• State Security Scorecard Astounding Improvements Labeled a Team Effort

    October 3rd, 2017 by admin Categories: Blogs Tags: , , , ,

    It cannot be overstated just how grim things looked back in February 2016 after a blistering Legislative Hearing before the Assembly Select Committee on Cybersecurity eventually leading to significant changes in state CISO office leadership. It was apparent at the time that there was not too much progress since State Auditor Elaine Howle blasted the State of California over its poor cybersecurity performance in her August 2015 audit.

    So it was remarkable and very assuring to see the May 2017 security scorecard published by the new State CISO Peter Liebert. The report declared that 97 out of 101 departments had submitted all required filings. Only a scant few were “at risk,” and none were in the red. This is a very promising turn of events, although it’s still not quite clear what spawned such drastic and welcomed change.

    When asked, State CIO Amy Tong said the positive momentum is due to a “major push” from a core group that includes the “governor’s office, partners at the office of emergency services, CHP,  the military departments.” Tong said the California Cybersecurity Integration Center also played a role in bringing everyone together and honing in on the issues holding up progress.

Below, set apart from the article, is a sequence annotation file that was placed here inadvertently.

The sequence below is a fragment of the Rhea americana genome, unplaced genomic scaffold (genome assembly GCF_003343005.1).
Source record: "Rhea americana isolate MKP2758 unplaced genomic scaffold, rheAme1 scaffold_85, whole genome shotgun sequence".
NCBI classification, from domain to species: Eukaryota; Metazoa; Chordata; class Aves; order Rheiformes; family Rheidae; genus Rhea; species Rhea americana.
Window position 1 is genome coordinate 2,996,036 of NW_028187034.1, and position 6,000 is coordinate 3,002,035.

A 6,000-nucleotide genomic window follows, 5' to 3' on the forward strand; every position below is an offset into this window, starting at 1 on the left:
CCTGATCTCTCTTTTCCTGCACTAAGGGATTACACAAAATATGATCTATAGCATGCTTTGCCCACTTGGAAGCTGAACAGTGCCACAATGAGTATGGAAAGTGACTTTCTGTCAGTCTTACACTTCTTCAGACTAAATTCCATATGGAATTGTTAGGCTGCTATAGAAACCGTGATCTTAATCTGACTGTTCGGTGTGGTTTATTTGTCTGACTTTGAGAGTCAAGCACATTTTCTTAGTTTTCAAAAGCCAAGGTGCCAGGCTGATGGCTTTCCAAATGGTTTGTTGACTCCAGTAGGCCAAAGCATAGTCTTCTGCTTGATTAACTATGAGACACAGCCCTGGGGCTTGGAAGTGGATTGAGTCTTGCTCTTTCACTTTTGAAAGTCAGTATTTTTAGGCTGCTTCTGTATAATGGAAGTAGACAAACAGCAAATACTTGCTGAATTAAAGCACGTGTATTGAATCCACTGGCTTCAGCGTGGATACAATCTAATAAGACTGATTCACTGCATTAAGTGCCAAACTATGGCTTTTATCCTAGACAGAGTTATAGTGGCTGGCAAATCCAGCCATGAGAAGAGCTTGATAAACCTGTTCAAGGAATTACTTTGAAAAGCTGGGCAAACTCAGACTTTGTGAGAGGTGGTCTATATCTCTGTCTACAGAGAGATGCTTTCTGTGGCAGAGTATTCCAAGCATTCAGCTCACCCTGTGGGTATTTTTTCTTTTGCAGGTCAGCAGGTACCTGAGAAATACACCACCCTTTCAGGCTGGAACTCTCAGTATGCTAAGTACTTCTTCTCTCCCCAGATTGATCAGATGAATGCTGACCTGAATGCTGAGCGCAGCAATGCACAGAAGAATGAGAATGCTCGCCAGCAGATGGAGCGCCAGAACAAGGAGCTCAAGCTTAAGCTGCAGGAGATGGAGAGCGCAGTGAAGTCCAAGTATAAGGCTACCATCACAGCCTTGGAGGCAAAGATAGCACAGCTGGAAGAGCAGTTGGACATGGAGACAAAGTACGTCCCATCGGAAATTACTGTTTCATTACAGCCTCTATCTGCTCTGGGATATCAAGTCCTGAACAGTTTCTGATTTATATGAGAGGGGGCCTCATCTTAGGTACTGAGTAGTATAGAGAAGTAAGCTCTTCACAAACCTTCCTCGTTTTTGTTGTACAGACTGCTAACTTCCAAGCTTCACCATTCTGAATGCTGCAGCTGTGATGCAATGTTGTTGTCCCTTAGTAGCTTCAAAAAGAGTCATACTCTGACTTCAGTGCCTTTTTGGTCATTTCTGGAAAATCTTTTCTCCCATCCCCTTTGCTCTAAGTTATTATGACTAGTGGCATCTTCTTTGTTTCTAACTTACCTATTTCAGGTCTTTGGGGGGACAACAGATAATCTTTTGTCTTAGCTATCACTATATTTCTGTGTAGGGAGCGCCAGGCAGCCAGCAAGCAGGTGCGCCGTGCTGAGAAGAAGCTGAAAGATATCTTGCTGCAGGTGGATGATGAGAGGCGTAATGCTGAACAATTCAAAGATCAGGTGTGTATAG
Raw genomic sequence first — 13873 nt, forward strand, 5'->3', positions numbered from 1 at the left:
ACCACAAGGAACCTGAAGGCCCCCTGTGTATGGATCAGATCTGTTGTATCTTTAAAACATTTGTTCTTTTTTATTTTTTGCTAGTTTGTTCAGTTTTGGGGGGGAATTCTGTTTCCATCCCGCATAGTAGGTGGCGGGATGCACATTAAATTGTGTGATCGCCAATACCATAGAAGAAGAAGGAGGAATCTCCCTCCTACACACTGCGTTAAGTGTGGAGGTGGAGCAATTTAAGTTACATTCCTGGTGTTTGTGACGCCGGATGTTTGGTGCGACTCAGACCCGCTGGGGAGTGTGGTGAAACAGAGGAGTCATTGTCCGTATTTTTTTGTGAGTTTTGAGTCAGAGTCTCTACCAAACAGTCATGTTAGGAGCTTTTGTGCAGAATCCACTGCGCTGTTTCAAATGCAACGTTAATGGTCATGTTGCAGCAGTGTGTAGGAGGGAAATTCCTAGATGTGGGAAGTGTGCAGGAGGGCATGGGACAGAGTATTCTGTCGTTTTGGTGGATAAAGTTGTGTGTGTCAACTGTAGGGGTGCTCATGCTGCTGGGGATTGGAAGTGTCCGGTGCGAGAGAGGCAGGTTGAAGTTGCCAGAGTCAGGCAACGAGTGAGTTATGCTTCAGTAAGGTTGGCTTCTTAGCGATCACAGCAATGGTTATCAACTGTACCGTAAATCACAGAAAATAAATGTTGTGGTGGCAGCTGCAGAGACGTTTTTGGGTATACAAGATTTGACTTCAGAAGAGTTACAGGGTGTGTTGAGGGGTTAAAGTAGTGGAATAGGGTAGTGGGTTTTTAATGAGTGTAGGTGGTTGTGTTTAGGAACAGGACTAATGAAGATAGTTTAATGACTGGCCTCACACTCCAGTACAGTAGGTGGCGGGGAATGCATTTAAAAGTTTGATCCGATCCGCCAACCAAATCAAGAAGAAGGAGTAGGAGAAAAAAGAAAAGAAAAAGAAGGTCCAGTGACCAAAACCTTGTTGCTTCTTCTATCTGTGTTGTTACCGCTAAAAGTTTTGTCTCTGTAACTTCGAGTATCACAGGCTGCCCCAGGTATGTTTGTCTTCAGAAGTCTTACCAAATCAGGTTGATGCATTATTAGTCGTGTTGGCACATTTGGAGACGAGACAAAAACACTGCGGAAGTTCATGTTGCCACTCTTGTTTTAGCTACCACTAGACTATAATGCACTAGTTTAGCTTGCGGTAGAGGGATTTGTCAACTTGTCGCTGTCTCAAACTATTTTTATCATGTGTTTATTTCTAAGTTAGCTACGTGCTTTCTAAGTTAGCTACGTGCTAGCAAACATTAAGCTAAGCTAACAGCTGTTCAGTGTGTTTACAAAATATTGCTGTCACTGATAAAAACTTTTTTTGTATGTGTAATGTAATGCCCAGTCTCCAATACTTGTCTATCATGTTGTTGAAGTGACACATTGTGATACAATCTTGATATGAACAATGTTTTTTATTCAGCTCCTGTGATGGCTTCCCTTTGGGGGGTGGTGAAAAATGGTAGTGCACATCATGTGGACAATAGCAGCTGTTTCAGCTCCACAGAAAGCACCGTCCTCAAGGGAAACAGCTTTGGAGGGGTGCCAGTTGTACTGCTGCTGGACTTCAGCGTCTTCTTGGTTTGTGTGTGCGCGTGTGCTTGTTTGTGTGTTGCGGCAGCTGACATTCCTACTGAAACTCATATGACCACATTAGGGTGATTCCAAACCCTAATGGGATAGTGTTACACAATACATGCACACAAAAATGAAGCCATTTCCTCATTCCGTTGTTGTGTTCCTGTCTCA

While teamwork can certainly make the dream work, it would be nice to know the specifics of how so many departments seem to have quickly moved onto the path of complete security compliance.

    Elaine Howle lamented that “poor form design” was a serious issue, causing departments to over-report and overestimate their level of security compliance. Did the CDT update the forms departments used for self-reporting? We’re unaware if the forms were changed, but adjustments would definitely make sense, allowing self-reporting efforts to go more smoothly thanks to improved accuracy.

    Finally, is another audit right around the corner? With so much upheaval after the 2015 report, it seems only natural that the State Auditor’s office would revisit the issue sooner rather than later. While it’s heartening to see 98 percent of departments taking security reporting seriously, it’s all the more important for an updated report to reveal exactly how much improvement has taken place, as well as reveal where additional improvements should be made. With dozens of departments apparently poised to hit cybersecurity compliance years ahead of schedule, a detailed audit would certainly reveal helpful details about how that happened.

    Attempts were made to reach out to the State Auditor’s office about the questions raised in this article. We were unsuccessful in obtaining a reply prior to publication, but hopefully we’ll be able to shed some light on these issues in the near future.

    by Toni Matthews – El, TLTVnews Reporter

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